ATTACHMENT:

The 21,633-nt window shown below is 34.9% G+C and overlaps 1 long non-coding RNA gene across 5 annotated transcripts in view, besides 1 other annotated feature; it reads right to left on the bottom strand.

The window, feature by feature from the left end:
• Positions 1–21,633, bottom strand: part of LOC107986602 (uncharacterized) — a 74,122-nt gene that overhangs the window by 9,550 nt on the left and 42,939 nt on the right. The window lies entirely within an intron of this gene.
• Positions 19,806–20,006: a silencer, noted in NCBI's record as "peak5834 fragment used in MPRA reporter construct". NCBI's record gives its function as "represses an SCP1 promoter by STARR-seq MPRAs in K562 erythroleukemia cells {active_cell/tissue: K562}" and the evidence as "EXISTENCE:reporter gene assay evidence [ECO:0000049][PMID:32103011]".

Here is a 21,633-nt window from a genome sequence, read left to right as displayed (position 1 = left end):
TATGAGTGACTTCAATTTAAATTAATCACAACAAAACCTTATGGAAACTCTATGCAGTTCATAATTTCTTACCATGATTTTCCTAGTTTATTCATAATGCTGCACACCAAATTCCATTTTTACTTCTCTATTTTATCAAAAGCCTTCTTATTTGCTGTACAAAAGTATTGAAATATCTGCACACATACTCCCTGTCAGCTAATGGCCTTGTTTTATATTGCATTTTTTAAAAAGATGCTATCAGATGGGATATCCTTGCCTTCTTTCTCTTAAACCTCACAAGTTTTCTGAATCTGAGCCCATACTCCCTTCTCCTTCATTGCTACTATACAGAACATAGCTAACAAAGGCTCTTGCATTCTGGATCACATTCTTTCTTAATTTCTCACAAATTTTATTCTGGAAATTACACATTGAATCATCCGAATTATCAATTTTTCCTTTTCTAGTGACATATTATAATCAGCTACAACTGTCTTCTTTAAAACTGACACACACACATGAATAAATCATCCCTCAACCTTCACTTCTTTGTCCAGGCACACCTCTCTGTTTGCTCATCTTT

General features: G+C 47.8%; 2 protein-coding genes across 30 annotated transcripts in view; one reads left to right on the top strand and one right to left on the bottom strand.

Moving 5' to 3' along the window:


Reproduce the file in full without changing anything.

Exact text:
The 21,633-nt window shown below is 34.9% G+C and overlaps 1 long non-coding RNA gene across 5 annotated transcripts in view, besides 1 other annotated feature; it reads right to left on the bottom strand.

The window, feature by feature from the left end:
• Positions 1–21,633, bottom strand: part of LOC107986602 (uncharacterized) — a 74,122-nt gene that overhangs the window by 9,550 nt on the left and 42,939 nt on the right. The window lies entirely within an intron of this gene.
• Positions 19,806–20,006: a silencer, noted in NCBI's record as "peak5834 fragment used in MPRA reporter construct". NCBI's record gives its function as "represses an SCP1 promoter by STARR-seq MPRAs in K562 erythroleukemia cells {active_cell/tissue: K562}" and the evidence as "EXISTENCE:reporter gene assay evidence [ECO:0000049][PMID:32103011]".

Here is a 21,633-nt window from a genome sequence, read left to right as displayed (position 1 = left end):
TATGAGTGACTTCAATTTAAATTAATCACAACAAAACCTTATGGAAACTCTATGCAGTTCATAATTTCTTACCATGATTTTCCTAGTTTATTCATAATGCTGCACACCAAATTCCATTTTTACTTCTCTATTTTATCAAAAGCCTTCTTATTTGCTGTACAAAAGTATTGAAATATCTGCACACATACTCCCTGTCAGCTAATGGCCTTGTTTTATATTGCATTTTTTAAAAAGATGCTATCAGATGGGATATCCTTGCCTTCTTTCTCTTAAACCTCACAAGTTTTCTGAATCTGAGCCCATACTCCCTTCTCCTTCATTGCTACTATACAGAACATAGCTAACAAAGGCTCTTGCATTCTGGATCACATTCTTTCTTAATTTCTCACAAATTTTATTCTGGAAATTACACATTGAATCATCCGAATTATCAATTTTTCCTTTTCTAGTGACATATTATAATCAGCTACAACTGTCTTCTTTAAAACTGACACACACACATGAATAAATCATCCCTCAACCTTCACTTCTTTGTCCAGGCACACCTCTCTGTTTGCTCATCTTT

General features: G+C 47.8%; 2 protein-coding genes across 30 annotated transcripts in view; one reads left to right on the top strand and one right to left on the bottom strand.

Moving 5' to 3' along the window: